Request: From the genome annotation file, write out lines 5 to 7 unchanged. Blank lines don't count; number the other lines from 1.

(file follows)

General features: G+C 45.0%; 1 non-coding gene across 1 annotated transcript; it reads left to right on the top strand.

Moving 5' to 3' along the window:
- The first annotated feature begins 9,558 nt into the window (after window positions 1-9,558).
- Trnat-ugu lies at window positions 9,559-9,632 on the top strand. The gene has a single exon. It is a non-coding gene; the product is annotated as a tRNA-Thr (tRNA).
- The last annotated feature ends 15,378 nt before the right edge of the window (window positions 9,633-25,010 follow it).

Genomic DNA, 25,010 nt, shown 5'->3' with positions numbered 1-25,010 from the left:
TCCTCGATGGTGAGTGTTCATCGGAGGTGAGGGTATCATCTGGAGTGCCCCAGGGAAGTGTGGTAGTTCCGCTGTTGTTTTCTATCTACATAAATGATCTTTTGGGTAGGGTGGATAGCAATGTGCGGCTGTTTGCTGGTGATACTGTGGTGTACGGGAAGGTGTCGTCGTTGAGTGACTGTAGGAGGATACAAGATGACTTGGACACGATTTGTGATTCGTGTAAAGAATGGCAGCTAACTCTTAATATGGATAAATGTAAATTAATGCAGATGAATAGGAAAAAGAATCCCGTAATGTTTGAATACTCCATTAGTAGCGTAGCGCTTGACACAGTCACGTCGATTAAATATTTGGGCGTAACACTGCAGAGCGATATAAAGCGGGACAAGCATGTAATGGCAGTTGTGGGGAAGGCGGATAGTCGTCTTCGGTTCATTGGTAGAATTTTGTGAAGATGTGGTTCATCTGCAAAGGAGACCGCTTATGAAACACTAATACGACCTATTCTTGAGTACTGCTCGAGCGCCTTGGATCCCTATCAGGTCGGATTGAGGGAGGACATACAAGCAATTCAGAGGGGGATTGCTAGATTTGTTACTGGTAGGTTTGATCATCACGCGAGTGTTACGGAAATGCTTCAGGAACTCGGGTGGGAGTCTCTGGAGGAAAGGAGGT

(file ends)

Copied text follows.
- The last annotated feature ends 15,378 nt before the right edge of the window (window positions 9,633-25,010 follow it).

Genomic DNA, 25,010 nt, shown 5'->3' with positions numbered 1-25,010 from the left:
TCCTCGATGGTGAGTGTTCATCGGAGGTGAGGGTATCATCTGGAGTGCCCCAGGGAAGTGTGGTAGTTCCGCTGTTGTTTTCTATCTACATAAATGATCTTTTGGGTAGGGTGGATAGCAATGTGCGGCTGTTTGCTGGTGATACTGTGGTGTACGGGAAGGTGTCGTCGTTGAGTGACTGTAGGAGGATACAAGATGACTTGGACACGATTTGTGATTCGTGTAAAGAATGGCAGCTAACTCTTAATATGGATAAATGTAAATTAATGCAGATGAATAGGAAAAAGAATCCCGTAATGTTTGAATACTCCATTAGTAGCGTAGCGCTTGACACAGTCACGTCGATTAAATATTTGGGCGTAACACTGCAGAGCGATATAAAGCGGGACAAGCATGTAATGGCAGTTGTGGGGAAGGCGGATAGTCGTCTTCGGTTCATTGGTAGAATTTTGTGAAGATGTGGTTCATCTGCAAAGGAGACCGCTTATGAAACACTAATACGACCTATTCTTGAGTACTGCTCGAGCGCCTTGGATCCCTATCAGGTCGGATTGAGGGAGGACATACAAGCAATTCAGAGGGGGATTGCTAGATTTGTTACTGGTAGGTTTGATCATCACGCGAGTGTTACGGAAATGCTTCAGGAACTCGGGTGGGAGTCTCTGGAGGAAAGGAGGT